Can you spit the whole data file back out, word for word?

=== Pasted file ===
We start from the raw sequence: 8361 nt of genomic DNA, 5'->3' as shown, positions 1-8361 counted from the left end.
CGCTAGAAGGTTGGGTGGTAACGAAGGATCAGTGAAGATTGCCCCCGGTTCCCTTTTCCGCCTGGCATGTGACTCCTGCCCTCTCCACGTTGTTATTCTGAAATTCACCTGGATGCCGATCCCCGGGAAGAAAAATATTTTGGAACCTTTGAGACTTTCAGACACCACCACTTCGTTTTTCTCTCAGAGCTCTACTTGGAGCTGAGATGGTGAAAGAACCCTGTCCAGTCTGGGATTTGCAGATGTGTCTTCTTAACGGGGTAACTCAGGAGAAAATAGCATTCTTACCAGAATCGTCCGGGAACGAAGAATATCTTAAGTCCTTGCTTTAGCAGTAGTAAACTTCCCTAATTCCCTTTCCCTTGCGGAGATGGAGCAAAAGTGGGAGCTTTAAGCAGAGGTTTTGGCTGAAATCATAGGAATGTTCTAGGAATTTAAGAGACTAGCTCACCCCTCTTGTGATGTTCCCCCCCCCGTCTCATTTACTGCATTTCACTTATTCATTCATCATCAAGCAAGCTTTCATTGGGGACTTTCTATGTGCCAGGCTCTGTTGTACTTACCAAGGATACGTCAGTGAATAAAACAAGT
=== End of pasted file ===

We start from the raw sequence: 8361 nt of genomic DNA, 5'->3' as shown, positions 1-8361 counted from the left end.
CGCTAGAAGGTTGGGTGGTAACGAAGGATCAGTGAAGATTGCCCCCGGTTCCCTTTTCCGCCTGGCATGTGACTCCTGCCCTCTCCACGTTGTTATTCTGAAATTCACCTGGATGCCGATCCCCGGGAAGAAAAATATTTTGGAACCTTTGAGACTTTCAGACACCACCACTTCGTTTTTCTCTCAGAGCTCTACTTGGAGCTGAGATGGTGAAAGAACCCTGTCCAGTCTGGGATTTGCAGATGTGTCTTCTTAACGGGGTAACTCAGGAGAAAATAGCATTCTTACCAGAATCGTCCGGGAACGAAGAATATCTTAAGTCCTTGCTTTAGCAGTAGTAAACTTCCCTAATTCCCTTTCCCTTGCGGAGATGGAGCAAAAGTGGGAGCTTTAAGCAGAGGTTTTGGCTGAAATCATAGGAATGTTCTAGGAATTTAAGAGACTAGCTCACCCCTCTTGTGATGTTCCCCCCCCCGTCTCATTTACTGCATTTCACTTATTCATTCATCATCAAGCAAGCTTTCATTGGGGACTTTCTATGTGCCAGGCTCTGTTGTACTTACCAAGGATACGTCAGTGAATAAAACAAGT